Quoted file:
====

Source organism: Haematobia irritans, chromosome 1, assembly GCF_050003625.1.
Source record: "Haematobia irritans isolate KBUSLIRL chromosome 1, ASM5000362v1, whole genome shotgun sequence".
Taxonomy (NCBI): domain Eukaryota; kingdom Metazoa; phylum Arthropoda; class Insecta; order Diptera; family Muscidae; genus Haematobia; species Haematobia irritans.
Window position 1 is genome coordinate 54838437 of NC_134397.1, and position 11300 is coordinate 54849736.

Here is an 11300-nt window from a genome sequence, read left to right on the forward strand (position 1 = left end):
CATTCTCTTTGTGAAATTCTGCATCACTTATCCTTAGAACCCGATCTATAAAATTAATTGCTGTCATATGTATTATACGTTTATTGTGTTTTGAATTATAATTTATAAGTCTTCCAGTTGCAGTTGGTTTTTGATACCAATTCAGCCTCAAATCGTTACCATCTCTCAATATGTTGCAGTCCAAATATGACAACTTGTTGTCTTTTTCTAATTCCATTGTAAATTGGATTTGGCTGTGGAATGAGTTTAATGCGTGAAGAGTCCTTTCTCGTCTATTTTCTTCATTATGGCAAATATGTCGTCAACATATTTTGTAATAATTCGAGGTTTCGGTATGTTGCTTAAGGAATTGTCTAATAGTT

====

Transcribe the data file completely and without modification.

Source organism: Haematobia irritans, chromosome 1, assembly GCF_050003625.1.
Source record: "Haematobia irritans isolate KBUSLIRL chromosome 1, ASM5000362v1, whole genome shotgun sequence".
Taxonomy (NCBI): domain Eukaryota; kingdom Metazoa; phylum Arthropoda; class Insecta; order Diptera; family Muscidae; genus Haematobia; species Haematobia irritans.
Window position 1 is genome coordinate 54838437 of NC_134397.1, and position 11300 is coordinate 54849736.

Here is an 11300-nt window from a genome sequence, read left to right on the forward strand (position 1 = left end):
CATTCTCTTTGTGAAATTCTGCATCACTTATCCTTAGAACCCGATCTATAAAATTAATTGCTGTCATATGTATTATACGTTTATTGTGTTTTGAATTATAATTTATAAGTCTTCCAGTTGCAGTTGGTTTTTGATACCAATTCAGCCTCAAATCGTTACCATCTCTCAATATGTTGCAGTCCAAATATGACAACTTGTTGTCTTTTTCTAATTCCATTGTAAATTGGATTTGGCTGTGGAATGAGTTTAATGCGTGAAGAGTCCTTTCTCGTCTATTTTCTTCATTATGGCAAATATGTCGTCAACATATTTTGTAATAATTCGAGGTTTCGGTATGTTGCTTAAGGAATTGTCTAATAGTT